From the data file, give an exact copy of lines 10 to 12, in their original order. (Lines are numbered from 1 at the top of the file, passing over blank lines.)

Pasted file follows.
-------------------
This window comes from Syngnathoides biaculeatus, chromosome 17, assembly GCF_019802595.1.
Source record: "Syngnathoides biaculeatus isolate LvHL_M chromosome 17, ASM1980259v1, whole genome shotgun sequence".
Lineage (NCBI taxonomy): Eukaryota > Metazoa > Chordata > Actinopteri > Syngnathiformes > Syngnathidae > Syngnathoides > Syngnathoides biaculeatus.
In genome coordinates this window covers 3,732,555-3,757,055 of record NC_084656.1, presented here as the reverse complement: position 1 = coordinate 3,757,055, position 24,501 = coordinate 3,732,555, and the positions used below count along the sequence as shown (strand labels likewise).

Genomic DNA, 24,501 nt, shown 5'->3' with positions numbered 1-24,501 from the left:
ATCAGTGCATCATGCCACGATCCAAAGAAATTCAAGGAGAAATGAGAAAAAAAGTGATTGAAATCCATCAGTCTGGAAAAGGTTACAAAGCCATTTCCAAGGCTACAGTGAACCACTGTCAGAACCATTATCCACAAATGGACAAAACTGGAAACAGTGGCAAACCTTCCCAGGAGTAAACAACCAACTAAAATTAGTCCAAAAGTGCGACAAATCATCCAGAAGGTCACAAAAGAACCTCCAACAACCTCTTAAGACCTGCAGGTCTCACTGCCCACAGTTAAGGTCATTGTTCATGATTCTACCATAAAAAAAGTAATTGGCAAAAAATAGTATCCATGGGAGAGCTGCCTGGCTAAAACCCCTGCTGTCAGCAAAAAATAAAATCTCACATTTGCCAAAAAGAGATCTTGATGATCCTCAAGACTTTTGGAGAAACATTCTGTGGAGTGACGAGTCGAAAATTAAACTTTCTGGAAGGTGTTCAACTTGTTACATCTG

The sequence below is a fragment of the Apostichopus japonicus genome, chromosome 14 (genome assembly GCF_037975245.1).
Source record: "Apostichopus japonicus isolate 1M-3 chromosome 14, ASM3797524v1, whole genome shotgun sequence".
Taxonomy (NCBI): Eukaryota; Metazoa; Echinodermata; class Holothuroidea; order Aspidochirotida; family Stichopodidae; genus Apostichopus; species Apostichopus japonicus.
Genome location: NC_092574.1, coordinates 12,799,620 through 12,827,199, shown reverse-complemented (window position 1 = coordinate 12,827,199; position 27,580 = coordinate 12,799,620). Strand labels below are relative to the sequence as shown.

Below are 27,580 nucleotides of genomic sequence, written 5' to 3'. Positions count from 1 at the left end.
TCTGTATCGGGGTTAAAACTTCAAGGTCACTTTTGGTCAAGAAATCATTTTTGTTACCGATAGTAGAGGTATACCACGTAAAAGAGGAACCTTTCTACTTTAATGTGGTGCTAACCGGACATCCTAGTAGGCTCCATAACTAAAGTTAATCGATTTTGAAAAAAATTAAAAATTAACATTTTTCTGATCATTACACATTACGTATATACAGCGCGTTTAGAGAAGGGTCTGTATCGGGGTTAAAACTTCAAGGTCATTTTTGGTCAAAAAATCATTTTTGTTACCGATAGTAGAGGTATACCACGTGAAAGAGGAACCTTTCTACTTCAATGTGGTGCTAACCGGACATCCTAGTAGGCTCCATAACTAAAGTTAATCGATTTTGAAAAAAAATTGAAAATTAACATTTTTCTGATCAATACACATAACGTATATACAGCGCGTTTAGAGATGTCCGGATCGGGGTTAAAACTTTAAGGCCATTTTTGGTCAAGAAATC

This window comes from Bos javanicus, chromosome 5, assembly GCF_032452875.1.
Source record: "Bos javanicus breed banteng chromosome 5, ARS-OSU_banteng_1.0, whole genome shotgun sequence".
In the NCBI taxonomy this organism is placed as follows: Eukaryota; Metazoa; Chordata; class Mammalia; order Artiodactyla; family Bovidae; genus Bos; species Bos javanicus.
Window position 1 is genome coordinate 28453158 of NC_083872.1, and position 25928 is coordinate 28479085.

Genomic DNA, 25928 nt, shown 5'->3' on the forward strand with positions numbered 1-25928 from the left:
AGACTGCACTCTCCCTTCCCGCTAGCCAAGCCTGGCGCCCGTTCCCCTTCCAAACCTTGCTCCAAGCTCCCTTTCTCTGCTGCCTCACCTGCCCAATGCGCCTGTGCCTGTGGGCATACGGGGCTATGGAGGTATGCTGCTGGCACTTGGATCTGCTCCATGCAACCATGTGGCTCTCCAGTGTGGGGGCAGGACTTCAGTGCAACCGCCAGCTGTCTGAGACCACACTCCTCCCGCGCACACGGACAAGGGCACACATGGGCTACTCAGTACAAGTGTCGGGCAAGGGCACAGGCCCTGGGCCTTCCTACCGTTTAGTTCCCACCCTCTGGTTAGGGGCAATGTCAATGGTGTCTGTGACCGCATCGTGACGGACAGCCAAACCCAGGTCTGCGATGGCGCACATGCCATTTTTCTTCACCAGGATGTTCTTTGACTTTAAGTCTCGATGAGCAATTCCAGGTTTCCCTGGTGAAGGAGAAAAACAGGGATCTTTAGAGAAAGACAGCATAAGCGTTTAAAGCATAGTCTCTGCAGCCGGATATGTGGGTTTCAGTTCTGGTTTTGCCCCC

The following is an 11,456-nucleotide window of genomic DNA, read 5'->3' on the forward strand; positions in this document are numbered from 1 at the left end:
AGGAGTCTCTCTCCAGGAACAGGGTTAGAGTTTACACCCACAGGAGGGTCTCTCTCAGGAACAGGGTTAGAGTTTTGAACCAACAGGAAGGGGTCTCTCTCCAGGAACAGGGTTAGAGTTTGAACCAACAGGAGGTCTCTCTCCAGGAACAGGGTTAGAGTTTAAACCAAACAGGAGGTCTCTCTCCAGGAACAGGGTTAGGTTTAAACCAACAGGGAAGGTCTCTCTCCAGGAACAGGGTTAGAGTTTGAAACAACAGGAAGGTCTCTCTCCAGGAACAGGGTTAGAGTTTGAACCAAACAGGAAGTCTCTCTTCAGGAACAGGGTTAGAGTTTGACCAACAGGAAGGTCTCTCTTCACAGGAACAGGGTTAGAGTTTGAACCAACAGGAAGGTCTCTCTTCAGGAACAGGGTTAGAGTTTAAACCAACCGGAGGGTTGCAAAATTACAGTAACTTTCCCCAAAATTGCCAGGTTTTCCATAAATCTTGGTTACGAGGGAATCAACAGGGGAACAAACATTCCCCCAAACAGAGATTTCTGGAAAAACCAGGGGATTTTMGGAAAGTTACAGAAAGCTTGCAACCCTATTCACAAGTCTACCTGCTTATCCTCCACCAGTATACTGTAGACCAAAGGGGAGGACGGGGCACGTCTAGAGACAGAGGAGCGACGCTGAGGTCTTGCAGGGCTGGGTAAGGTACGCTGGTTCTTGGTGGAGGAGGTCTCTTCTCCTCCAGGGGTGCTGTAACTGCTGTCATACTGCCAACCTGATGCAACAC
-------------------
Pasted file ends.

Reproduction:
Genome location: NC_092574.1, coordinates 12,799,620 through 12,827,199, shown reverse-complemented (window position 1 = coordinate 12,827,199; position 27,580 = coordinate 12,799,620). Strand labels below are relative to the sequence as shown.

Below are 27,580 nucleotides of genomic sequence, written 5' to 3'. Positions count from 1 at the left end.
TCTGTATCGGGGTTAAAACTTCAAGGTCACTTTTGGTCAAGAAATCATTTTTGTTACCGATAGTAGAGGTATACCACGTAAAAGAGGAACCTTTCTACTTTAATGTGGTGCTAACCGGACATCCTAGTAGGCTCCATAACTAAAGTTAATCGATTTTGAAAAAAATTAAAAATTAACATTTTTCTGATCATTACACATTACGTATATACAGCGCGTTTAGAGAAGGGTCTGTATCGGGGTTAAAACTTCAAGGTCATTTTTGGTCAAAAAATCATTTTTGTTACCGATAGTAGAGGTATACCACGTGAAAGAGGAACCTTTCTACTTCAATGTGGTGCTAACCGGACATCCTAGTAGGCTCCATAACTAAAGTTAATCGATTTTGAAAAAAAATTGAAAATTAACATTTTTCTGATCAATACACATAACGTATATACAGCGCGTTTAGAGATGTCCGGATCGGGGTTAAAACTTTAAGGCCATTTTTGGTCAAGAAATC